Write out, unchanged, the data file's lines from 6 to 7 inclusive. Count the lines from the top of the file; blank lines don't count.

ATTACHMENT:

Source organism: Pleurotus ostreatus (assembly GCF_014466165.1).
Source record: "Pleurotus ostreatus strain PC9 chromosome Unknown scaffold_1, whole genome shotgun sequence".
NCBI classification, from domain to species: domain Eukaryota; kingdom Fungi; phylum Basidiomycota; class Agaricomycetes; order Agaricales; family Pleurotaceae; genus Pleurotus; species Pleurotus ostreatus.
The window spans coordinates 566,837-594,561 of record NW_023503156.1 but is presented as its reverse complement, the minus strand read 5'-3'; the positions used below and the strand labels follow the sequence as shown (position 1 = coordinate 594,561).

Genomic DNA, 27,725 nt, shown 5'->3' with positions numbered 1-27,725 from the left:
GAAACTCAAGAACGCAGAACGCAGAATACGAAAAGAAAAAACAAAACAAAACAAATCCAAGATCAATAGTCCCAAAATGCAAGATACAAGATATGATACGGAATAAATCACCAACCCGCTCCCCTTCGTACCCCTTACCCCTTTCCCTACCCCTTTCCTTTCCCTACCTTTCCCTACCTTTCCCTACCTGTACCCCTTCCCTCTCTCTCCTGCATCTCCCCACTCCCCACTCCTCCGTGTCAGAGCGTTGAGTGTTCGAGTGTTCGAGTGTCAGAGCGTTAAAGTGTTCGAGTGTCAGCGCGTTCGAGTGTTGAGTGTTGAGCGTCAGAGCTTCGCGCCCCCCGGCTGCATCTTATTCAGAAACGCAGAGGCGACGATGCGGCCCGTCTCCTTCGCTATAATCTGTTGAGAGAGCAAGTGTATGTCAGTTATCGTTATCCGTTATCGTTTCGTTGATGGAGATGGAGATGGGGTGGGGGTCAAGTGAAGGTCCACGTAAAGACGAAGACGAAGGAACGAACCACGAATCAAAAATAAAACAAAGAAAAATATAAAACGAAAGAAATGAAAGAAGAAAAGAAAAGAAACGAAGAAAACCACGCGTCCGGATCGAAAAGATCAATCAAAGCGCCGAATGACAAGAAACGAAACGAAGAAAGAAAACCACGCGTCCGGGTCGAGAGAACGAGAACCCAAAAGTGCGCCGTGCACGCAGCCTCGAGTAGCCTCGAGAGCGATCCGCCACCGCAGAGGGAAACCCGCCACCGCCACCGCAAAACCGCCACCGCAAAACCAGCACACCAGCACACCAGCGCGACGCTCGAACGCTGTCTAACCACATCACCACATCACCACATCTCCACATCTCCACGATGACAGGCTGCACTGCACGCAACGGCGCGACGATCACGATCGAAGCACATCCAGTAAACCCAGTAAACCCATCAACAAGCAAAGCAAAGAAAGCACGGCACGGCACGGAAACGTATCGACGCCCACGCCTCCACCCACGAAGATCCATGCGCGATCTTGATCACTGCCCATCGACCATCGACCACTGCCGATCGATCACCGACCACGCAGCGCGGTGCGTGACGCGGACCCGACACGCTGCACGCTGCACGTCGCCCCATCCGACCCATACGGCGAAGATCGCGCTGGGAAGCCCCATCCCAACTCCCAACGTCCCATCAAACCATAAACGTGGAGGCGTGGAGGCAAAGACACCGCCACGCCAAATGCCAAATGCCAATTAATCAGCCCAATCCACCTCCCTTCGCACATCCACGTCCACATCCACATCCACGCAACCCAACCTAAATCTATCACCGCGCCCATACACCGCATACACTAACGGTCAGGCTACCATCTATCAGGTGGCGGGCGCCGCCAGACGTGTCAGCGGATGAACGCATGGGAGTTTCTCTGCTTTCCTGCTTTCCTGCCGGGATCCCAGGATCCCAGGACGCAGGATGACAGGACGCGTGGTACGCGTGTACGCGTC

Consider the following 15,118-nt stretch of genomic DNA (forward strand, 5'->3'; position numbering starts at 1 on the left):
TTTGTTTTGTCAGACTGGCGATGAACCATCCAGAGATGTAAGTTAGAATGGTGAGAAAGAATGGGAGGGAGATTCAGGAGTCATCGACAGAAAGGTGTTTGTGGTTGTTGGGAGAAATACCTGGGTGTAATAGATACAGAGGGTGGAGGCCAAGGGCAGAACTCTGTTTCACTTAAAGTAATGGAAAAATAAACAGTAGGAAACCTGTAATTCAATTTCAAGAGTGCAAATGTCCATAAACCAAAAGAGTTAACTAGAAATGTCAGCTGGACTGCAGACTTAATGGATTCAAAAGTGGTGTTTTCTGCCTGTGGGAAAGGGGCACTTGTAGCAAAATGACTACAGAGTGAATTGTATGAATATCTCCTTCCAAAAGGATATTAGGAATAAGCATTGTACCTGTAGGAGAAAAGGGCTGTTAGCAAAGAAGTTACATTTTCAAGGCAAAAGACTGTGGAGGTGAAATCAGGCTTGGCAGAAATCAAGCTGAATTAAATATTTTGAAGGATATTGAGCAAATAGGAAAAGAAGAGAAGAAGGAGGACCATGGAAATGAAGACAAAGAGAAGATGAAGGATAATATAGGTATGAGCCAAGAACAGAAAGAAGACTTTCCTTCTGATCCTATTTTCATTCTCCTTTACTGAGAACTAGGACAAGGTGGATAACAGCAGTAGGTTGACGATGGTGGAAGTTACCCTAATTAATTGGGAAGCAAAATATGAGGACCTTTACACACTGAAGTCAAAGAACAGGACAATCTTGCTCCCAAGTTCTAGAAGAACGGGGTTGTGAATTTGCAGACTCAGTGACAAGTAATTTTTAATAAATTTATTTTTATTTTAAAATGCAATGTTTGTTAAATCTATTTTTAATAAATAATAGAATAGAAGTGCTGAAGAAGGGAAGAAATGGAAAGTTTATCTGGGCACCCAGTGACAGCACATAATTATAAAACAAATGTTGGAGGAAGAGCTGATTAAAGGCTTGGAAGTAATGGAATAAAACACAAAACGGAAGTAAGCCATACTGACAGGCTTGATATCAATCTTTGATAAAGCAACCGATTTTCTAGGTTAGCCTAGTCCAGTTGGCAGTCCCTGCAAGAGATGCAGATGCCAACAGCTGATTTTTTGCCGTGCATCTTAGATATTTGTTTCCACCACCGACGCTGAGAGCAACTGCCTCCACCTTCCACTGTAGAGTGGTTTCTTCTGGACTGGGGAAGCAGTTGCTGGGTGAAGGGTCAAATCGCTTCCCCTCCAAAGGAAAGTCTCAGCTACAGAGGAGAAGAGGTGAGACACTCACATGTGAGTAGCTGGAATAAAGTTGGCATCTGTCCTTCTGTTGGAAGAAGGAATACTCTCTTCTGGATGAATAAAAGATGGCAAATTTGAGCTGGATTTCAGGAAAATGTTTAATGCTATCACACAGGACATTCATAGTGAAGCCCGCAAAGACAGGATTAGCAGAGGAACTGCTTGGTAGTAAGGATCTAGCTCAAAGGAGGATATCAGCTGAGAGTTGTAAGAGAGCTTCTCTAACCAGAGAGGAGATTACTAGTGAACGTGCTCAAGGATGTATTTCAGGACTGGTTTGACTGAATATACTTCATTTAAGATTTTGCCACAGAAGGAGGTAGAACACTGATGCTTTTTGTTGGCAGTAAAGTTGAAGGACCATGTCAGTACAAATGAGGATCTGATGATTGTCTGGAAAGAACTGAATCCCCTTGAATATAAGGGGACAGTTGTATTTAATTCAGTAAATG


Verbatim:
GAAACTCAAGAACGCAGAACGCAGAATACGAAAAGAAAAAACAAAACAAAACAAATCCAAGATCAATAGTCCCAAAATGCAAGATACAAGATATGATACGGAATAAATCACCAACCCGCTCCCCTTCGTACCCCTTACCCCTTTCCCTACCCCTTTCCTTTCCCTACCTTTCCCTACCTTTCCCTACCTGTACCCCTTCCCTCTCTCTCCTGCATCTCCCCACTCCCCACTCCTCCGTGTCAGAGCGTTGAGTGTTCGAGTGTTCGAGTGTCAGAGCGTTAAAGTGTTCGAGTGTCAGCGCGTTCGAGTGTTGAGTGTTGAGCGTCAGAGCTTCGCGCCCCCCGGCTGCATCTTATTCAGAAACGCAGAGGCGACGATGCGGCCCGTCTCCTTCGCTATAATCTGTTGAGAGAGCAAGTGTATGTCAGTTATCGTTATCCGTTATCGTTTCGTTGATGGAGATGGAGATGGGGTGGGGGTCAAGTGAAGGTCCACGTAAAGACGAAGACGAAGGAACGAACCACGAATCAAAAATAAAACAAAGAAAAATATAAAACGAAAGAAATGAAAGAAGAAAAGAAAAGAAACGAAGAAAACCACGCGTCCGGATCGAAAAGATCAATCAAAGCGCCGAATGACAAGAAACGAAACGAAGAAAGAAAACCACGCGTCCGGGTCGAGAGAACGAGAACCCAAAAGTGCGCCGTGCACGCAGCCTCGAGTAGCCTCGAGAGCGATCCGCCACCGCAGAGGGAAACCCGCCACCGCCACCGCAAAACCGCCACCGCAAAACCAGCACACCAGCACACCAGCGCGACGCTCGAACGCTGTCTAACCACATCACCACATCACCACATCTCCACATCTCCACGATGACAGGCTGCACTGCACGCAACGGCGCGACGATCACGATCGAAGCACATCCAGTAAACCCAGTAAACCCATCAACAAGCAAAGCAAAGAAAGCACGGCACGGCACGGAAACGTATCGACGCCCACGCCTCCACCCACGAAGATCCATGCGCGATCTTGATCACTGCCCATCGACCATCGACCACTGCCGATCGATCACCGACCACGCAGCGCGGTGCGTGACGCGGACCCGACACGCTGCACGCTGCACGTCGCCCCATCCGACCCATACGGCGAAGATCGCGCTGGGAAGCCCCATCCCAACTCCCAACGTCCCATCAAACCATAAACGTGGAGGCGTGGAGGCAAAGACACCGCCACGCCAAATGCCAAATGCCAATTAATCAGCCCAATCCACCTCCCTTCGCACATCCACGTCCACATCCACATCCACGCAACCCAACCTAAATCTATCACCGCGCCCATACACCGCATACACTAACGGTCAGGCTACCATCTATCAGGTGGCGGGCGCCGCCAGACGTGTCAGCGGATGAACGCATGGGAGTTTCTCTGCTTTCCTGCTTTCCTGCCGGGATCCCAGGATCCCAGGACGCAGGATGACAGGACGCGTGGTACGCGTGTACGCGTC

Consider the following 15,118-nt stretch of genomic DNA (forward strand, 5'->3'; position numbering starts at 1 on the left):